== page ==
Older rabbits are easier to train than younger rabbits, especially babies. A rabbit’s attention span and knack for learning increases as they grow up. If you have a baby, stick with it! And if you are deciding whether to adopt an older rabbit, or litter train your older rabbit, go for it!

Does spaying/neutering make a difference?

Yes! This is often the most important factor. When rabbits reach the age of 4-6 months, their hormones become active and they usually begin marking their territory. By spaying or neutering your rabbit, he will be more likely to use his litterbox (as well as be much healthier and happier).

What types of litter should I use?

It depends on what’s available in your area and what your rabbit’s habits are. Keep in mind the following as you choose your litter:

  • most rabbits spend lots of time in their litter boxes
  • rabbits will always nibble some of the litter
  • rabbit urine has a very strong odor.

House Rabbit Society recommends organic litters, made from alfalfa, oat, citrus or paper. (Some brands to look for: Care Fresh (Natural only), Cat Country, Critter Country, Yesterday’s News, and Papurr).

Stay away from litters made from softwoods, like pine or cedar shavings or chips, as these products are thought to cause liver damage in rabbits who use them. 

Another approach is to place a handful of hay in each box, or to simply use hay as litter. It is helpful to put several layers of newspaper under the hay, to absorb urine so that your rabbit is not standing in the urine. Most newspapers today are using soy-based ink, which is safe for your rabbit, but check with your local newspaper to make sure first. Obviously, you need to change the hay fairly frequently (daily), since your rabbit will be eating it. This method often helps to encourage good litter habits as well as to encourage hay consumption, since rabbits often eat at or near the same time as they use the litter box.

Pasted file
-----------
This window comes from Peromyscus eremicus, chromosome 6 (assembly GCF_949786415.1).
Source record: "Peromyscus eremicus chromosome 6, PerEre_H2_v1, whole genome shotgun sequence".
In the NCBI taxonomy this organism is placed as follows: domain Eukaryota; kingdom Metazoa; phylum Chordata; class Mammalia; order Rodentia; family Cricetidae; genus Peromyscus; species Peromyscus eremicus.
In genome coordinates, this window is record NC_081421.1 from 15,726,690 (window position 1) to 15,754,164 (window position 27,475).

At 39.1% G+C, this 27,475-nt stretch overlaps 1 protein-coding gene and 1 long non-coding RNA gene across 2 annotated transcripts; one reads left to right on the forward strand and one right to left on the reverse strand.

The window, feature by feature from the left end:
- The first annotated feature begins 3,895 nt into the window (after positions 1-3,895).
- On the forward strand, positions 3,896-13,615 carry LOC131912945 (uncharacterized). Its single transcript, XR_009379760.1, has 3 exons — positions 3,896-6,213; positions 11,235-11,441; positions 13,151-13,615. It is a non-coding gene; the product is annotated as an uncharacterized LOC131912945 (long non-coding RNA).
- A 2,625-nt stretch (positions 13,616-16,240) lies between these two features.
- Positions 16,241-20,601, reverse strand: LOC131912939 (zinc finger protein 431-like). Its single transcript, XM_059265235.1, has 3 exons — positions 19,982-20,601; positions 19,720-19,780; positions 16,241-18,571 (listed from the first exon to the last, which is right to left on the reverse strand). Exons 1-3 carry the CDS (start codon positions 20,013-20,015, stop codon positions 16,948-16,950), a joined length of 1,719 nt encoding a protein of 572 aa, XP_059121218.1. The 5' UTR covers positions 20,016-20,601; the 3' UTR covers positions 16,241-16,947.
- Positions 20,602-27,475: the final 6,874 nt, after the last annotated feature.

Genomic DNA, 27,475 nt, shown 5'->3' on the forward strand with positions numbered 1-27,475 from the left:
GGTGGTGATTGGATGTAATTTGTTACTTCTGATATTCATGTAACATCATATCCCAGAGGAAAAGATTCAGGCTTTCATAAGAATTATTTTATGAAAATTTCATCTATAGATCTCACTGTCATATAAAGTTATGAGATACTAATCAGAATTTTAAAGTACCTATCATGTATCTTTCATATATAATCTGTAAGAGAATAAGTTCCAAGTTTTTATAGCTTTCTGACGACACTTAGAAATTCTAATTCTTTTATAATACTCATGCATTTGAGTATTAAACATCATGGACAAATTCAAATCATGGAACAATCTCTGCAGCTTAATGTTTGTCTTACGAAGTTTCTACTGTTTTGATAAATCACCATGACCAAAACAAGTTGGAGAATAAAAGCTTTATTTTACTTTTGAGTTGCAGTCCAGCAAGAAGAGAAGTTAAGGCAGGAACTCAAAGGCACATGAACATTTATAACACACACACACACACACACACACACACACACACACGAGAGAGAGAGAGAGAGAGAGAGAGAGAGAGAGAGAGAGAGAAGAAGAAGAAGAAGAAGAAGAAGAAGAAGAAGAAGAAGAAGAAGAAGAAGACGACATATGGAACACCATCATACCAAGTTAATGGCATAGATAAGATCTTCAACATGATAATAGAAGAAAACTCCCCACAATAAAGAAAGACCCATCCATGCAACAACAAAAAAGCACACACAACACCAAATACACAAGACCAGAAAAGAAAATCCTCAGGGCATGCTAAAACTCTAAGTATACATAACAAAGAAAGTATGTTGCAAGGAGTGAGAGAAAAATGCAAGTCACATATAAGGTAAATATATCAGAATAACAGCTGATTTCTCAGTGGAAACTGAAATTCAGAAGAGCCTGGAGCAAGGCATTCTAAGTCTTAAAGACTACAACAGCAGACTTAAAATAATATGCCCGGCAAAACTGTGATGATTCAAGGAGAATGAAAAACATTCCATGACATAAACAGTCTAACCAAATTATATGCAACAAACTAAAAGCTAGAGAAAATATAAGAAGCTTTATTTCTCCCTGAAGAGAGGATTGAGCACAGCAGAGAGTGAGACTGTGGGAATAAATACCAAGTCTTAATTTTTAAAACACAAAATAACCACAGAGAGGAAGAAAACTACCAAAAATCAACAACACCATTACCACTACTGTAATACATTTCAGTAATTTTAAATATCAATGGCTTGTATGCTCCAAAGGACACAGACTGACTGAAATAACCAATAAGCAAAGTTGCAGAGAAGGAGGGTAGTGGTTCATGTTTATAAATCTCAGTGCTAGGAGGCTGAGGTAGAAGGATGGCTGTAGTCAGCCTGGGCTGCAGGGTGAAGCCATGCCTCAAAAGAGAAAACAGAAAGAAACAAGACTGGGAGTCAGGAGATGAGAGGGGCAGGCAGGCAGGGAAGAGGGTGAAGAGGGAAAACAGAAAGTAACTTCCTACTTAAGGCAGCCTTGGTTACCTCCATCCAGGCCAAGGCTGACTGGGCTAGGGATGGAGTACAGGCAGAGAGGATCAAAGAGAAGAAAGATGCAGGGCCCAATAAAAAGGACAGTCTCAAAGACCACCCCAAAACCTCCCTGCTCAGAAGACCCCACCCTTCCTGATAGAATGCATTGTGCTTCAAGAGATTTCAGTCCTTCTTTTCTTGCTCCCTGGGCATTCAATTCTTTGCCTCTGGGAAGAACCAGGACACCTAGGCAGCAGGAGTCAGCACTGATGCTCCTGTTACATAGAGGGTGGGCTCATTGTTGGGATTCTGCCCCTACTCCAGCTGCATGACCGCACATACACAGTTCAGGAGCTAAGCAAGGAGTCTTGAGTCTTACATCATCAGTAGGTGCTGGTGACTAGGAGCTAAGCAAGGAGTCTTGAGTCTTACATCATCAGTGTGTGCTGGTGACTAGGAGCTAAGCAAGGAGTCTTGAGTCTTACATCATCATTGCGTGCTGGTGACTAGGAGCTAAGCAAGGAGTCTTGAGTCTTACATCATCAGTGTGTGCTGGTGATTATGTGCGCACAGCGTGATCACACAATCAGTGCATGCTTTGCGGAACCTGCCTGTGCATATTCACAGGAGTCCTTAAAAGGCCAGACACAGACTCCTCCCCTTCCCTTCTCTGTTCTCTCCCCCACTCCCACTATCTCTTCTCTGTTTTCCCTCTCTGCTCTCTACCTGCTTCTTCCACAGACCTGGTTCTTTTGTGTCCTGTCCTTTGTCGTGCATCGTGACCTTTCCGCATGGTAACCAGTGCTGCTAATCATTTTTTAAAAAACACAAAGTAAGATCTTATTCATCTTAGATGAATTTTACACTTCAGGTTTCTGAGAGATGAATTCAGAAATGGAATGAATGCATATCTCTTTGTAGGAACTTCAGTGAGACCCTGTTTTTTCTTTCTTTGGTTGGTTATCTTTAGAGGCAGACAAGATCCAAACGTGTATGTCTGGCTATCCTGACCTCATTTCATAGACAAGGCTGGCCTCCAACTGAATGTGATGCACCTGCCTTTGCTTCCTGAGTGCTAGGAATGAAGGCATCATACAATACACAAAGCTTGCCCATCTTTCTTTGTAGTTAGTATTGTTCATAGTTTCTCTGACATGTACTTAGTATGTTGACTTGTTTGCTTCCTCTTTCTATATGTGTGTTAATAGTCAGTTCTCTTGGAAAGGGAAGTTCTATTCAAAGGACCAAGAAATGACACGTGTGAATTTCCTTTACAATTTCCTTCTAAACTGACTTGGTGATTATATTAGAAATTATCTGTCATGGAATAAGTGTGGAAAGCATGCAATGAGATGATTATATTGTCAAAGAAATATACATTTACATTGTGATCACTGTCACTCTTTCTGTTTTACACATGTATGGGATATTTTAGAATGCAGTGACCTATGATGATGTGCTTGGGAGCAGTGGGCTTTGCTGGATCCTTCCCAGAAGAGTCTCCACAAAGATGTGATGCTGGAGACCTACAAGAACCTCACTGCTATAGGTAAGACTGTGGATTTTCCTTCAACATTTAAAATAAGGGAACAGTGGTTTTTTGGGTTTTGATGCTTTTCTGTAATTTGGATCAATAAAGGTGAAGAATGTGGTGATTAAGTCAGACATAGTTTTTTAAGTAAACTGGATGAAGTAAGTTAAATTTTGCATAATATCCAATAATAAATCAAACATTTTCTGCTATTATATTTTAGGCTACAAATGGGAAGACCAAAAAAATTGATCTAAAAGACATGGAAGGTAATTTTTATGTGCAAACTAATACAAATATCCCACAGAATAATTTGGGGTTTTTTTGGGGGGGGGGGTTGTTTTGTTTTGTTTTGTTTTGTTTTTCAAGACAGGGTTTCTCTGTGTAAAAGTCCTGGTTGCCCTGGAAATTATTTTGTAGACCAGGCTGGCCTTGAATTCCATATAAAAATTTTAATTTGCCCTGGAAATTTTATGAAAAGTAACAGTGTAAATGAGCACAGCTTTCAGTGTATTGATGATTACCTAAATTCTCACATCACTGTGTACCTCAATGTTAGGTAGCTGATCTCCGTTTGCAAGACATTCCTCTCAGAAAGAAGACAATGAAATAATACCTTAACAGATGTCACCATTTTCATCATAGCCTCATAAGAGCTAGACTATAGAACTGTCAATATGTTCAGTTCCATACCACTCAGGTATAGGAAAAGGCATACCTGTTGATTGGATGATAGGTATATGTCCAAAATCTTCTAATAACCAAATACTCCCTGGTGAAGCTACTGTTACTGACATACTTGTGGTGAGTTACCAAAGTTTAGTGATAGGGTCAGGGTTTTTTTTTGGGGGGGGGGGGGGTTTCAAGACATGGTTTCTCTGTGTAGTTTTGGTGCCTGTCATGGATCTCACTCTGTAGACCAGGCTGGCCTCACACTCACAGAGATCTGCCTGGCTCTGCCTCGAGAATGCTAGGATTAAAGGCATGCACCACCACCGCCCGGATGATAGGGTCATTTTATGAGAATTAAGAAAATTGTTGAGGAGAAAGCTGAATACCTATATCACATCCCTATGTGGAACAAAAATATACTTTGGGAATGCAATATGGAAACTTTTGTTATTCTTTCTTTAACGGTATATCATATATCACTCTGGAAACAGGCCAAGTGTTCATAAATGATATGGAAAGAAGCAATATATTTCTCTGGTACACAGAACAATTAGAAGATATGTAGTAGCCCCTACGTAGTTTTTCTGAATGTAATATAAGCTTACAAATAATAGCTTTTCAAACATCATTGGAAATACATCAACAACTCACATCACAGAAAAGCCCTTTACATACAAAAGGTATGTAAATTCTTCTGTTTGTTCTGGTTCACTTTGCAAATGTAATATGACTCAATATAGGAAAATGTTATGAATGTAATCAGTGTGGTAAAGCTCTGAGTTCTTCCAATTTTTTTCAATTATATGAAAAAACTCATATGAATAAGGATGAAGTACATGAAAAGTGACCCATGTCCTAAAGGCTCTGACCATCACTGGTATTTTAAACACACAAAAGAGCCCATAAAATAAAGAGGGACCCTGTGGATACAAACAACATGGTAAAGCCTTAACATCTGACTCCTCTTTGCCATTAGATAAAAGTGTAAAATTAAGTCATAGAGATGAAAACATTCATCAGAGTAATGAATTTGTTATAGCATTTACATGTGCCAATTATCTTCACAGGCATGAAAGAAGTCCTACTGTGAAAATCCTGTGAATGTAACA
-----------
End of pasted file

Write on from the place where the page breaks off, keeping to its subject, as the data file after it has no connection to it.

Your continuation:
Cleaning and disposal

Clean litterboxes often, to encourage your rabbit to use them. Use white vinegar to rinse boxes out–for tough stains, let pans soak. Accidents outside of the cage can be cleaned up with white vinegar or club soda. If the urine has already dried, you can try products like “Nature’s Miracle” to remove the stain and odor. To dispose of organic litters, they can be used as mulch, or can be composted. Rabbit pills can be directly applied to plants as fertilizer.

Spaying and Neutering

 

Why spay and neuter rabbits?

  • Altered rabbits are healthier and live longer than unaltered rabbits. The risk of reproductive cancers (ovarian, uterine, mammarian) for an unspayed female rabbit stands at is virtually eliminated by spaying your female rabbit. Your neutered male rabbit will live longer as well, given that he won’t be tempted to fight with other animals (rabbits, cats, etc.) due to his sexual aggression.
  • Altered rabbits make better companions. They are calmer, more loving, and dependable once the undeniable urge to mate has been removed. In addition, rabbits are less prone to destructive (chewing, digging) and aggressive (biting, lunging, circling, growling) behavior after surgery.
  • Avoidance of obnoxious behavior. Unneutered male rabbits spray, and both males and females are much easier to litter train, and much more reliably trained, after they have been altered.
  • Altered rabbits won’t contribute to the problem of overpopulation of rabbits. Over 7 million adorable dogs, cats, and rabbits are killed in animal shelters in this country every year. In addition, unwanted rabbits are often abandoned in fields, parks, or on city streets to fend for themselves, where they suffer from starvation, sickness, and are easy prey to other animals or traffic accidents. Those rabbits who are sold to pet stores don’t necessarily fare any better, as pet stores sell pets to anyone with the money to buy, and don’t check on what kind of home they will go to. Many of these rabbits will be sold as snake food, or as a pet for a small child who will soon “outgrow” the rabbit.